Researchers from the University of Oxford have revealed new information about the advantages that come from organic farming.
Sean Tuck, lead author of the study and Professor of the Department of Plant Sciences said: “Our study has shown that organic farming, as an alternative to conventional farming, can yield significant long-term benefits for biodiversity. Organic methods could go some way towards halting the continued loss of diversity in industrialised nations.”
The study looked at 94 studies covering 184 farms. The data dates back 25 years to 1989, and had some interesting results. On average, organic farms were found to support 34 per cent more plant, insect and animal species than their conventional counterparts. Furthermore, organic farms had approximately twice the number of pollinators such as bees.
The study showed organic farms, whether established to produce organic meat or produce, had greater species richness when the land around them was farmed intensively, or conventionally. In order to find species richness, the researchers re-analysed the data. They used satellite imagery to see how much the surrounding land was being used and how this affected the abundance of species on the organic farm.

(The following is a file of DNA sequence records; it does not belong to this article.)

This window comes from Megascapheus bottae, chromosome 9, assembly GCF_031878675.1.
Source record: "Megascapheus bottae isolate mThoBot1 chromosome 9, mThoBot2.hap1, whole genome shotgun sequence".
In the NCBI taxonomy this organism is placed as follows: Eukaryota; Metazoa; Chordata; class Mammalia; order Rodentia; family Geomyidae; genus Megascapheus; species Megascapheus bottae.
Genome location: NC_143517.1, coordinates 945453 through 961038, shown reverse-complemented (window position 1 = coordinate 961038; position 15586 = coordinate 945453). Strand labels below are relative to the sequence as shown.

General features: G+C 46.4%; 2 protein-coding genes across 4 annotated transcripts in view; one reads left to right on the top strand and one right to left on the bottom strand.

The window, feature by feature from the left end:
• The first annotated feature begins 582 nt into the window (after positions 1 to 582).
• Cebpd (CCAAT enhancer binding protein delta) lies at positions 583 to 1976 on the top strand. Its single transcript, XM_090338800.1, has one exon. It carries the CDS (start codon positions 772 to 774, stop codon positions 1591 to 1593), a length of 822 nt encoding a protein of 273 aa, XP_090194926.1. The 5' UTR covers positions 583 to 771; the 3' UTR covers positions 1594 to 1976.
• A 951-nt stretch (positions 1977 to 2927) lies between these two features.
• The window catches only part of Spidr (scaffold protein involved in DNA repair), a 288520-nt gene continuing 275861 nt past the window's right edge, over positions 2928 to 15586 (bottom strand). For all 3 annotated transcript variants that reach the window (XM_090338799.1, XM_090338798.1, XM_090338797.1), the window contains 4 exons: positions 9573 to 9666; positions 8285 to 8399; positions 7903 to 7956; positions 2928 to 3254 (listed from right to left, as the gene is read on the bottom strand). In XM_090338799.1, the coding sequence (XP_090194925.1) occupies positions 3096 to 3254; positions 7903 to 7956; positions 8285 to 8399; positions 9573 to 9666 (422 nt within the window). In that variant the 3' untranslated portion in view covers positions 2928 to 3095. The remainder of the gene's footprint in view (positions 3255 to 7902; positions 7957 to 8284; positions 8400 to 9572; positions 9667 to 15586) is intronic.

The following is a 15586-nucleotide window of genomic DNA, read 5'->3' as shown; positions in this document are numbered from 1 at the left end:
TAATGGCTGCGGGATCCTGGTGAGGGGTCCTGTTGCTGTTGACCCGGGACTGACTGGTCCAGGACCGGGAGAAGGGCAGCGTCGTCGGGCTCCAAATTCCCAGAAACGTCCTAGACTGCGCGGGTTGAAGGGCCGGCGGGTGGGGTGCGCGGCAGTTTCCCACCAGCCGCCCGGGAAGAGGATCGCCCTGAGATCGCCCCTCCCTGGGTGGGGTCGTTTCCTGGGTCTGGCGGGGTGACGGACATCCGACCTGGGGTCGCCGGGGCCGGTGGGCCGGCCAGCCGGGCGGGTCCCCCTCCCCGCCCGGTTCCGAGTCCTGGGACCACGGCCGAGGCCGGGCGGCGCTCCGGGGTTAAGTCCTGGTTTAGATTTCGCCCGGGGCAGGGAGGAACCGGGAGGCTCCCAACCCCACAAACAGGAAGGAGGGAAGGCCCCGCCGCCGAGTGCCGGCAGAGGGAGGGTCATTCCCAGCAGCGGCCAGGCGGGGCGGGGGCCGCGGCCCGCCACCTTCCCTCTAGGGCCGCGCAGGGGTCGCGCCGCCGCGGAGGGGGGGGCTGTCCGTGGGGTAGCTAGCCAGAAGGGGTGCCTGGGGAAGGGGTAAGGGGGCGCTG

When the land around the organic farm was more intensively farmed, particularly when it contained large amounts of arable land, the species richness was much more pronounced. According to Lindsay Turnbull, senior author of the study and of Oxford University’s Department of Plant Sciences, this is understandable as the biodiversity benefits of organic farming make these areas a safe haven from pesticides and other chemicals.
The correlation between species richness and organic farming needs to be studied at greater depth in order to fully understand variations in data and what is taking place Mrs Turnbull said. Research on organic farming in tropical and subtropical climates as well as in developing nations are two area in particular that can be studied further.